Background. The critical shortage of size-matched donor organs for infants and small children in need of combined liver and intestinal transplantation has lead to long waiting times and a high risk of dying before transplantation. Utilizing grafts from larger donors could alleviate this problem, but using larger composite grafts in small children has been challenging and unsuccessful in the past. Methods. We conducted a pilot study for evaluating the results of transplanting into small recipients a composite graft (reduced-size liver and whole small bowel, including duodenum and pancreas head) procured from large donors. Liver size reduction was performed ex situ using the extrahilar approach, which leaves the liver hilum untouched. Straightforward implantation of the graft was performed by simple, two-step vascular anastomoses. The preservation of the donor duodenum in continuity with the combined graft avoided the need for biliary reconstruction, thus preserving maximal bowel length for gut continuity restoration in the recipient. Results. Two children, weighing 7.6 and 9.8 kg, respectively, underwent transplantation of a composite graft procured from donors weighing 35 kg. Their waiting time (68 and 97 days, respectively) was shorter compared with our previous experience with conventional techniques. Both are currently alive and well, at home and on full enteral feeds, 15 and 11 months after transplantation, respectively. Conclusion. This new technique has extended the range of possible donors for small candidates waiting for combined grafts and was successful in two patients. It should be considered for small recipients in the future.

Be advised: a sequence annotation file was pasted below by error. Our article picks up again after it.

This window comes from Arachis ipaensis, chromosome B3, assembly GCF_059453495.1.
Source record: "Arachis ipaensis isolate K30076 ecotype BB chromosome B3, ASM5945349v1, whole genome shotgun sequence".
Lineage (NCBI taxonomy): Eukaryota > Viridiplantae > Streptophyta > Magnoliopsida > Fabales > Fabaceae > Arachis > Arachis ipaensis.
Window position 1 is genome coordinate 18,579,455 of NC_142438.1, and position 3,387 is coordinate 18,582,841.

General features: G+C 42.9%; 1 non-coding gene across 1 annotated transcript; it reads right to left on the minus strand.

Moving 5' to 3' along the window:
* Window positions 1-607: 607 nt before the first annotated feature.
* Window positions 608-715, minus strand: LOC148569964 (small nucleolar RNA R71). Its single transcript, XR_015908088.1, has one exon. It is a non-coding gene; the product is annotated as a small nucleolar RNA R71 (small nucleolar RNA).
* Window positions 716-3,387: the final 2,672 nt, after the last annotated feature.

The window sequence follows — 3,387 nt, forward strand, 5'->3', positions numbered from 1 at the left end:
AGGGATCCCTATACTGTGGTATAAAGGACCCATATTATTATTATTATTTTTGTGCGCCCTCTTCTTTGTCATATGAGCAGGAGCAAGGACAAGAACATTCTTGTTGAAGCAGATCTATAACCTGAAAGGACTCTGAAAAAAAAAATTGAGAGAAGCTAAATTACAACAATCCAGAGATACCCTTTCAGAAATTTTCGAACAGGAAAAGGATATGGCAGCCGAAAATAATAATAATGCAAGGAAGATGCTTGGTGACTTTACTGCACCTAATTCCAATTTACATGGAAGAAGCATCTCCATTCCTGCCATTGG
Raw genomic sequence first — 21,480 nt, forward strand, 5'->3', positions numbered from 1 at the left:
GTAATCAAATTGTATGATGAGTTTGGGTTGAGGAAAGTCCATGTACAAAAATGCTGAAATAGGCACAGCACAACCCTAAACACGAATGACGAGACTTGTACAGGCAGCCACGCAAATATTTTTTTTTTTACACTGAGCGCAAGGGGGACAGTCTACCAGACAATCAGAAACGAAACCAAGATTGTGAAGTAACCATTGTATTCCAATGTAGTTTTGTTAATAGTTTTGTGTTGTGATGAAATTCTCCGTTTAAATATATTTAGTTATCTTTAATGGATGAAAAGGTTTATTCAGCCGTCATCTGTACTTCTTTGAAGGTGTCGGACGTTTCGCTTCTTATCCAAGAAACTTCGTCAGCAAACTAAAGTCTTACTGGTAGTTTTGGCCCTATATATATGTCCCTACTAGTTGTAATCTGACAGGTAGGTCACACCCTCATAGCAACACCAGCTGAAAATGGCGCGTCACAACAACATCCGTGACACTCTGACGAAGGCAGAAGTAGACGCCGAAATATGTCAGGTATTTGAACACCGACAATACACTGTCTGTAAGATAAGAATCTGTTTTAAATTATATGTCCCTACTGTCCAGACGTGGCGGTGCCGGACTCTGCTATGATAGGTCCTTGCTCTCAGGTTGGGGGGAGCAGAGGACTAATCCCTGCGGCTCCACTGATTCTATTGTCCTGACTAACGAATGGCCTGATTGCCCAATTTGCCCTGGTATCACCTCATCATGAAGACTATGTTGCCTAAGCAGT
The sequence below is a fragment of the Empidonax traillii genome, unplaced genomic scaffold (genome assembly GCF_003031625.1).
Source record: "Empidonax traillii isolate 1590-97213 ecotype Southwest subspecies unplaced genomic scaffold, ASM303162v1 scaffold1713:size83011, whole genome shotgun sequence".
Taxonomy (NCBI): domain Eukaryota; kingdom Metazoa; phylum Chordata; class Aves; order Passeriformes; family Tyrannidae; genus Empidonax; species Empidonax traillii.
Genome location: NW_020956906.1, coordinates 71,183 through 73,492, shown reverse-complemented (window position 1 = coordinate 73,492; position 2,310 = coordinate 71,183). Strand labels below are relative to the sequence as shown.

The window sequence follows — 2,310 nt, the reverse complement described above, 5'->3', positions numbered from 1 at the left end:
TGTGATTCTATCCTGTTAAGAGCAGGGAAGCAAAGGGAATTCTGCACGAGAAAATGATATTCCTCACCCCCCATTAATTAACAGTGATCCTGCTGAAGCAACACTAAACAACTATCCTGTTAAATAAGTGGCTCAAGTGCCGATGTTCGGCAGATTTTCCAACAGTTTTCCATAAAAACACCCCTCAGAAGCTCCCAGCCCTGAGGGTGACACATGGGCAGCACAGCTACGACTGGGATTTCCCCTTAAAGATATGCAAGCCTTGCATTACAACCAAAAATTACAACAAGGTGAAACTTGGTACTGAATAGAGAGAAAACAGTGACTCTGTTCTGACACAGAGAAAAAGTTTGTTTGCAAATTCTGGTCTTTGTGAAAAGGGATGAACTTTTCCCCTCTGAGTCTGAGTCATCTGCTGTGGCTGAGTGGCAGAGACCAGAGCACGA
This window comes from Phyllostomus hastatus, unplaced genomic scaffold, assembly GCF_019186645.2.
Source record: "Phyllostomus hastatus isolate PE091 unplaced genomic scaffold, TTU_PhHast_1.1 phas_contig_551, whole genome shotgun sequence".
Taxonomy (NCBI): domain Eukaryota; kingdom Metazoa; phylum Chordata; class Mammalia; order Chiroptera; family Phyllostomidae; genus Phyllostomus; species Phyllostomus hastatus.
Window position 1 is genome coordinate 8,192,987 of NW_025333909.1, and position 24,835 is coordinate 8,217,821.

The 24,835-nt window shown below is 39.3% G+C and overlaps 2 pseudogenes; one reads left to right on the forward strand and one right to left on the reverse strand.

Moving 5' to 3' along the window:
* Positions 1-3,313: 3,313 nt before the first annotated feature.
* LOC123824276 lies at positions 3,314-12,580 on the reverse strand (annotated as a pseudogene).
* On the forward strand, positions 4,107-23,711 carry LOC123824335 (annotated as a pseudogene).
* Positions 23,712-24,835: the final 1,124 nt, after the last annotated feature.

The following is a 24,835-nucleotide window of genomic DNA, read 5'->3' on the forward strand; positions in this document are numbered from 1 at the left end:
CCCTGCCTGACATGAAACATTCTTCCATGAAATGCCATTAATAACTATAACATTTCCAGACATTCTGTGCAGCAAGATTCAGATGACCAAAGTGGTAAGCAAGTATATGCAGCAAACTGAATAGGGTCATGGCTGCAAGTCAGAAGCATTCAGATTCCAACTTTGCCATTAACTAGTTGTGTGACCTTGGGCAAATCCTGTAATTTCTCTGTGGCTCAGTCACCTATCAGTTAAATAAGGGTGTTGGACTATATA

|Number of pages||5|
|Publication status||Published - Feb 27 2000|
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